Spike Lee’s masterpiece is still frighteningly relevant today – and stunning film-making
Director: Spike Lee
Cast: Spike Lee (Mookie), Danny Aiello (Sal), Ossie Davis (Da Mayor), Ruby Dee (Mother Sister), Giancarlo Esposito (Buggin’ Out), Bill Nunn (Radio Raheem), John Turturro (Pino), Richard Edson (Vito), Roger Guenveur Smith (Smiley), Rosie Perez (Tina), Joie Lee (Jade), Steve White (Ahmad), Martin Lawrence (Cee), Leonard L. Thomas (Punchy), Christa Rivers (Ella), Robin Harris (Sweet Dick Willie), Paul Benjamin (ML), Frankie Faison (Coconut Sid), Samuel L. Jackson (Mr Señor Love Daddy)
When it was released in 1989 it was like a punch in the solar plexus. Spike Lee’s third joint was a powerful, dynamic and deeply thought-provoking and challenging piece of cinema. This demanded you sat up, took notice and understood that underneath the happy lies America tells itself, the country was deeply divided and a tinderbox waiting for a spark. Perhaps the most painful – and shocking – thing about Do the Right Thing is how little has changed. You could make the same points today and the film’s tragic ending in police brutality, violence and uneasy truce could be repeated in the headlines as readily tomorrow as it was in 1989.
Set on one swelteringly hot day in New York City, Lee’s film is a kaleidoscope of diverse lives in the predominately Black neighbourhood of Bedford–Stuyvesant in Brooklyn. Just about the only people here not Black are Pizzeria owner Sal (Danny Aiello) and his sons Pino (John Turturro) and Vito (Richard Edson). Working for Sal is Mookie (Spike Lee), drifting through life but determined to get paid, who has a son with Tina (Rosie Perez). In this neighbourhood anything could be a spark. Perhaps it will be Buggin’ Out’s (Giancarlo Esposito) objection to Sal’s pizza parlour ‘wall of fame’ being exclusively Italian? Perhaps the bored kids schlepping around the street? Maybe imposing Radio Raheem’s (Bill Nunn) ghetto blaster constantly pumping out ‘Fight the Power’? Or will it because of the Korean convenience store owners, or the police officers who ride into the neighbourhood like it’s a war zone?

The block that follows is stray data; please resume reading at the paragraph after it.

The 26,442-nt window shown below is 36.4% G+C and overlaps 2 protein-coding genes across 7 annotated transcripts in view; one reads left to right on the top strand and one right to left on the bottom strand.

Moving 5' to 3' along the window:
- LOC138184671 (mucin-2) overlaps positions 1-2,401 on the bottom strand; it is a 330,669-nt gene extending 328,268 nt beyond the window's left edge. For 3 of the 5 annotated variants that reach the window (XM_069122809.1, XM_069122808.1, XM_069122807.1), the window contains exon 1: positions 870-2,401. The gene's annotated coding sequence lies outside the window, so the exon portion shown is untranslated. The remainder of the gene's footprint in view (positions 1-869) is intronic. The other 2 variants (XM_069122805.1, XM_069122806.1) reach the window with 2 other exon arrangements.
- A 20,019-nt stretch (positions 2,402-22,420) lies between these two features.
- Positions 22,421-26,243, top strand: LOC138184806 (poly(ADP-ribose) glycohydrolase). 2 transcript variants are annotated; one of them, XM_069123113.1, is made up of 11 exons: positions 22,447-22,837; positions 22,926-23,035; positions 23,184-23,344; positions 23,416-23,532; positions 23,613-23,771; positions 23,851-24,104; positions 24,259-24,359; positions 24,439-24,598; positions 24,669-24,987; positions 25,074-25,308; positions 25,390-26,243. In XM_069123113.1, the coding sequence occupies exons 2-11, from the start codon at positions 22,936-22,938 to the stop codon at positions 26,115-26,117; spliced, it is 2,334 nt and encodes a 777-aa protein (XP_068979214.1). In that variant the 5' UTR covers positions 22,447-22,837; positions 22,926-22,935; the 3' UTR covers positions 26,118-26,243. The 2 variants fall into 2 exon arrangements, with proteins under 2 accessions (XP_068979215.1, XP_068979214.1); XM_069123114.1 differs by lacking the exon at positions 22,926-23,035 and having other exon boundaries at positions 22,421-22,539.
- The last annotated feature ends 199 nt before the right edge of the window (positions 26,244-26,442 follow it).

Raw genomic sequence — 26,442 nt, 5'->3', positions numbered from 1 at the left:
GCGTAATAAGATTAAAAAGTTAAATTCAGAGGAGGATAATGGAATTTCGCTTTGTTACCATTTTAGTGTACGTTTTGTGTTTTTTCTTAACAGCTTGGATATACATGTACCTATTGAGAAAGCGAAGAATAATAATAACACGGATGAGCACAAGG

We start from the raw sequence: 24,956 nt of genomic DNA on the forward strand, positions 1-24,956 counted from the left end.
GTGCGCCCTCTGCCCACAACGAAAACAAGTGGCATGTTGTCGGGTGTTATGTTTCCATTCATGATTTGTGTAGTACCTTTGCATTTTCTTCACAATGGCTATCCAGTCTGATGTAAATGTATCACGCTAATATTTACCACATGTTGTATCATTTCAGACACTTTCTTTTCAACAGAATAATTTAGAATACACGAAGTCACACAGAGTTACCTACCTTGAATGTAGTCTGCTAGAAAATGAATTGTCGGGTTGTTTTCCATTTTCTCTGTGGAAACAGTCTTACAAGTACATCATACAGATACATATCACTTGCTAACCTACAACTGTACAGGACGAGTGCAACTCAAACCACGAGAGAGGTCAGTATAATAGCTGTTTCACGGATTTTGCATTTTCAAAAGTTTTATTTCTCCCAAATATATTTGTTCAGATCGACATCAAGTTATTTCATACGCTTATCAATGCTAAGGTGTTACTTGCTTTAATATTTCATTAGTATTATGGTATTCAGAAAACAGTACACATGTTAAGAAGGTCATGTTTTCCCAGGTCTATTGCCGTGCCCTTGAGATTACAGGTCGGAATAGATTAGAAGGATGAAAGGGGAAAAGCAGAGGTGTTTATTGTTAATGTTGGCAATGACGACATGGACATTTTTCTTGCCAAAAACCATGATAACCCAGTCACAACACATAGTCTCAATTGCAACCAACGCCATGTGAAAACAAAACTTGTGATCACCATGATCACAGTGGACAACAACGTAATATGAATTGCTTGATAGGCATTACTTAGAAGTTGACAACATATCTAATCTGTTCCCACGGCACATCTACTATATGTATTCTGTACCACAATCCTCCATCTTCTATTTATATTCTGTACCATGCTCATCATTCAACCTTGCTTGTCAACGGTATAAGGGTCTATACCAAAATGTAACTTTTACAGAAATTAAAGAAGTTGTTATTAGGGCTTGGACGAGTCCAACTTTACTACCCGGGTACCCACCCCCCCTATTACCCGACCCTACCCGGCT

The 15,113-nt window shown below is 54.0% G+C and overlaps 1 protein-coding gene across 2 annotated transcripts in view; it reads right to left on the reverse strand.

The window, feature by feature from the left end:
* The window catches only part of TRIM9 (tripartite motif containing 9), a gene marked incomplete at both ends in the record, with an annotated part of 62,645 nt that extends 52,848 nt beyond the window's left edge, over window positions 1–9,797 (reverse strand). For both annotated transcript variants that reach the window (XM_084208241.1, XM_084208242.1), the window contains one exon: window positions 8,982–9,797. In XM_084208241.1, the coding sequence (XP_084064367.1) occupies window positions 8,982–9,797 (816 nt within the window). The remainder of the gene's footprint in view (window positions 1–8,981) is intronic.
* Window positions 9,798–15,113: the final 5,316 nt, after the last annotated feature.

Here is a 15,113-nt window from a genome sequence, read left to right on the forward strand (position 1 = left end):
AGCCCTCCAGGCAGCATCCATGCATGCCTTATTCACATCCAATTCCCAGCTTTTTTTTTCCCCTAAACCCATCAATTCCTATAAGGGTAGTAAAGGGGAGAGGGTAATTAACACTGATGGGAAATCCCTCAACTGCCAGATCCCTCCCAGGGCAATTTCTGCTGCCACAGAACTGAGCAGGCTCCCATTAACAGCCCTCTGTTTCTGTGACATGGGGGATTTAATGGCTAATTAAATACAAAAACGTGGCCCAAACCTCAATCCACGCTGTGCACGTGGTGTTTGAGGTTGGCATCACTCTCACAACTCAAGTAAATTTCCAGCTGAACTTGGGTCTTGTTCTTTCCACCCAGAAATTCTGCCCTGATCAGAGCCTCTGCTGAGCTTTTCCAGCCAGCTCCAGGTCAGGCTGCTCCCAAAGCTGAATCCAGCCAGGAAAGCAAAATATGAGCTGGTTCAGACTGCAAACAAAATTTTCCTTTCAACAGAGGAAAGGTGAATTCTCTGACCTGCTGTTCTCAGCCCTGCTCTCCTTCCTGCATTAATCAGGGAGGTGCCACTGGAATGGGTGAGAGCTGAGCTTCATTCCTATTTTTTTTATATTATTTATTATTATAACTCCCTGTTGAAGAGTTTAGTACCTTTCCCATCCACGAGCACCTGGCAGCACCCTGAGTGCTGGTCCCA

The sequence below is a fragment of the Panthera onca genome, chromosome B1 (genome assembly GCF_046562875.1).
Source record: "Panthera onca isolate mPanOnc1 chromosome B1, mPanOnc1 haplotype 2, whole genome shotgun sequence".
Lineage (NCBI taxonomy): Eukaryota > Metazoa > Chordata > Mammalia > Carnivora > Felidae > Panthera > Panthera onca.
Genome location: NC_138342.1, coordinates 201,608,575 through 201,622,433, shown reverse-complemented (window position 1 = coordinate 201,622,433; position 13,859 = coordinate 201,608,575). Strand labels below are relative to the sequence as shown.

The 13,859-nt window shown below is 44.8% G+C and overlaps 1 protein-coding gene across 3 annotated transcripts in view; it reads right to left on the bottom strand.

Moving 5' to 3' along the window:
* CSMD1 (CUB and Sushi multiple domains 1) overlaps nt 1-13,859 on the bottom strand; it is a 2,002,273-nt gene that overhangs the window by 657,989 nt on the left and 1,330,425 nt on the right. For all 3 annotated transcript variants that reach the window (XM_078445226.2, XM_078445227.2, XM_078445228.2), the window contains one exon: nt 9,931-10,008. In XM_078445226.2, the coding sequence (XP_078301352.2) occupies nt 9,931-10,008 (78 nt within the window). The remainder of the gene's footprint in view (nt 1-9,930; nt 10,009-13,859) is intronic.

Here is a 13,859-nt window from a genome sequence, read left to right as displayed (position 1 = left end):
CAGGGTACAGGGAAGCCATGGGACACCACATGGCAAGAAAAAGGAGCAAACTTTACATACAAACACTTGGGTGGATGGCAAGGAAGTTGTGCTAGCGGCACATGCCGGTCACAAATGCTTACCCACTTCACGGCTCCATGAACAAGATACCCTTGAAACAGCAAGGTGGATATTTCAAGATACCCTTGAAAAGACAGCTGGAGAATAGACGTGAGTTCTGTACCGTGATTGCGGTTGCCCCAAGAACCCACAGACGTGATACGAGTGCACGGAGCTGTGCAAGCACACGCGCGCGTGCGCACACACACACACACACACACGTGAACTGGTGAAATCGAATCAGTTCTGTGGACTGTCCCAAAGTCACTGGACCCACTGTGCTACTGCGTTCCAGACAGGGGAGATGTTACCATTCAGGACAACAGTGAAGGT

What’s really striking about Spike Lee’s film is it is neither polemic nor hand-wringing exercise. Perhaps what really outraged people in 1989 when it was released – let’s not forget it’s the year the vaguely similarly themed but deeply reassuring Driving Miss Daisy won Best Picture – was that it offered no answers. Instead, it holds a mirror up to America for a long, uncomfortable, look. While other films presented racism as a journey towards peace, Do the Right Thing shows it as a systemic problem with no easy solutions. Any reconcilement is tentative or grudging at best, few lessons are learned and there is very little sign that this won’t all happen again.
Lee’s film is an electrically confident piece of film-making. It’s also amazing what a glorious mish-mash of styles Do the Right Thing is. You get everything from music video to action set-piece, kitchen-sink drama to comic book dutch angles, soft porn to comedy, odd-couple romance… Almost every scene as it moves around its smorgasbord of characters takes an influence from a different genre, held loosely together by Samuel L Jackson’s 24/7 DJ Mr Señor Love Daddy. But never once does one scene jar up against another or does the general impact of the film feel blunted.
Perhaps it works because the entire film is awash in the messy unpredictability of life and the simmering resentments hidden below the surface. Sal and his sons are awkward fits in the neighbourhood, legacies of a bygone age – a whole other generation of usurped immigrants – keeping an uneasy truce with their customers. Not that there are obvious lines drawn here: John Turturro (in an excellent performance of great depth) plays a racially aggressive man, fascinated with Black culture. Sal, superbly played by Danny Aiello, balances genuine affection for some customers with baseball-grabbing antagonism for others.
It’s sometimes hard to tell what they might face, as the Black community is widely disparate in its feelings. (Spike Lee has written critically of the tendency by some to lump “Black people” together into a homogenous lump). There are stark generational. Da Mayor – a superb Ossie Davis, stumbling, well-spoken and ineffective – and Mother Sister (a sensational Ruby Dee), the neighbourhood matriarch, belong to an older era of Civil Rights, Malcolm X and MLK. The younger generations – those kids bombing loudly around the neighbourhood, including a young Martin Lawrence – don’t give a toss about their legacies and are barely interested in the world around them. Others, like Buggin’ Out (a firecracker Esposito), speak a semi-coherent collection of political phrases, mixed in with righteous but largely pointless anger about trivial events, that most people ignore.